And the Dead Shall Rise: The Murder of Mary Phagan and the Lynching of Leo Frank by Steve OneyOn April 27, 1913, the bludgeoned body of thirteen-year-old Mary Phagan was discovered in the basement of Atlanta’s National Pencil Factory. The girl’s murder would be the catalyst for an epic saga that to this day holds a singular place in America’s collective imagination—a saga that would climax in 1915 with the lynching of Leo Frank, the Cornell-educated Jew who was convicted of the murder. The case has been the subject of novels, plays, movies and even musicals, but only now, with the publication of And the Dead Shall Rise, do we have an account that does full justice to the mesmerizing and previously unknown details of one of the most shameful moments in the nation’s history.
In a narrative reminiscent of a nineteenth-century novel, Steve Oney recounts the emerging revelations of the initial criminal investigation, reconstructs from newspaper dispatches (the original trial transcript mysteriously disappeared long ago) the day-to-day intrigue of the courtroom and illuminates how and why an all-white jury convicted Frank largely on the testimony of a black man. Oney chronicles as well the innumerable avenues that the defense pursued in quest of an appeal, the remarkable and heretofore largely ignored campaign conducted by William Randolph Hearst and New York Times publisher Adolph Ochs to exonerate Frank, the last-minute commutation of Frank’s death sentence and, most indelibly, the flawlessly executed abduction and brutal lynching of Frank two months after his death sentence was commuted.
And the Dead Shall Rise brings to life a Dickensian cast of characters caught up in the Frank case—zealous police investigators intent on protecting their department’s reputation, even more zealous private detectives, cynical yet impressionable factory girls, intrepid reporters (including a young Harold Ross), lawyers blinded by their own interests and cowed by the populace’s furor. And we meet four astonishing individuals: Jim Conley, who was Frank’s confessed “accomplice” and the state’s star witness; William Smith, a determined and idealistic lawyer who brilliantly prepared Conley for the defense’s fierce cross-examination and then, a year later, underwent an extraordinary change of heart; Lucille Frank, the martyred wife of the convicted man; and the great populist leader Tom Watson, who manipulated the volatile and lethal outrage of Georgians against the forces of Northern privilege and capital that were seeking to free Frank.
And the Dead Shall Rise also casts long-awaited fresh light on Frank’s lynching. No participant was ever indicted, and many went on to prominent careers in state and national politics. Here, for the first time, is the full account of the event—including the identities of the influential Georgians who conceived, carried out and covered up the crime. And here as well is the story of the lynching’s aftermath, which saw both the revival of the Ku Klux Klan and the evolution of the Anti-Defamation League.
At once a work of masterful investigative journalism and insightful social history, And the Dead Shall Rise does complete justice to one of history’s most repellent and most fascinating moments.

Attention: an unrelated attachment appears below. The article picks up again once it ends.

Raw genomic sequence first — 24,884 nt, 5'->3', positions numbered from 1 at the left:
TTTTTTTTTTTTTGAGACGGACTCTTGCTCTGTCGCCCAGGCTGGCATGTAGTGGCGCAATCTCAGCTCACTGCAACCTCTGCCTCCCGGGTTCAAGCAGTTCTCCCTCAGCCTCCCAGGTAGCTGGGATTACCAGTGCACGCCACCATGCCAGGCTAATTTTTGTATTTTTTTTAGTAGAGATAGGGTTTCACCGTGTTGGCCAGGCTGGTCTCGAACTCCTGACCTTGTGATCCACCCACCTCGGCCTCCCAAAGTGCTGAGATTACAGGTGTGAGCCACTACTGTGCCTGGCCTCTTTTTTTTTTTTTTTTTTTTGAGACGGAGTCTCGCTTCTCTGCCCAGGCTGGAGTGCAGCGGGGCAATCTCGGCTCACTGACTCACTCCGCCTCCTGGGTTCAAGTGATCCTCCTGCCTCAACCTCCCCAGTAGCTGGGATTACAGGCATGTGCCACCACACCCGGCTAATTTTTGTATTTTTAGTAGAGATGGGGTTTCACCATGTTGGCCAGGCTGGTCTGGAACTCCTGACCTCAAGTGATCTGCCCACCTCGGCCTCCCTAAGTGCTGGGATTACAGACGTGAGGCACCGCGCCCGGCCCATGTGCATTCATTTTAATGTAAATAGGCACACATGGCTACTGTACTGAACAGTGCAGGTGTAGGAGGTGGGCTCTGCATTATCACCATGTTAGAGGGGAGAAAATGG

Steve Oney with EHMS 8th Grade Georgia Studies
Brown on Oney, 'And the Dead Shall Rise: The Murder of Mary Phagan and the Lynching of Leo Frank'
Thank you! A particularly notorious, long-overlooked ethnic incident in southern history comes in for careful reconsideration, and many are found wanting in the bargain. And when the case dragged on in court a little too long for the liking of the citizenry, Frank was kidnapped and lynched strangely, with a judge in attendance. To these already ugly facts Oney adds any number of surprising twists that, coupled with his careful, almost minute-by-minute reconstruction of the matter, yields a very big but economical narrative. A superb work of true crime—and an altogether remarkable exercise in what might be called judicial archaeology.
Such was not the case at the beginning of the twentieth century, when year-old Mary Phagan was murdered at the pencil factory where she worked in Atlanta, Georgia, and the eventual lynching of the man arrested for the crime.
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Steve Oney Nieman Class of Oney spent 17 years reporting and writing a book that ABA Journal in named one of the 30 books every lawyer must read. And the Dead Shall Rise: The Murder of Mary Phagan and the Lynching of Leo Frank chronicled, in epic detail, the most notorious lynching in American history, of a Northern Jewish factory owner wrongly targeted in the death of a year-old Atlanta girl. The men had told their wives they were going fishing. But this was no ordinary group of anglers.
That morning, thirteen-year-old Mary Phagan, after eating a breakfast of cabbage and wheat biscuits, devoted herself to getting dressed. First, she donned stockings and garters, then a store-bought violet dress and gunmetal-gray pumps. Two bows in her auburn hair and a blue straw hat adorned with dried red flowers atop her head completed the outfit. Mary wanted to look nice, for Saturday, April 26, , marked a special occasion-Confederate Memorial Day. Around , with a silvery mesh purse and an umbrella the skies were misting rain in her hands, she boarded the English Avenue trolley headed to downtown Atlanta, where the annual parade would soon begin. Well turned out or not, Mary would have been one of the prettiest girls in any crowd.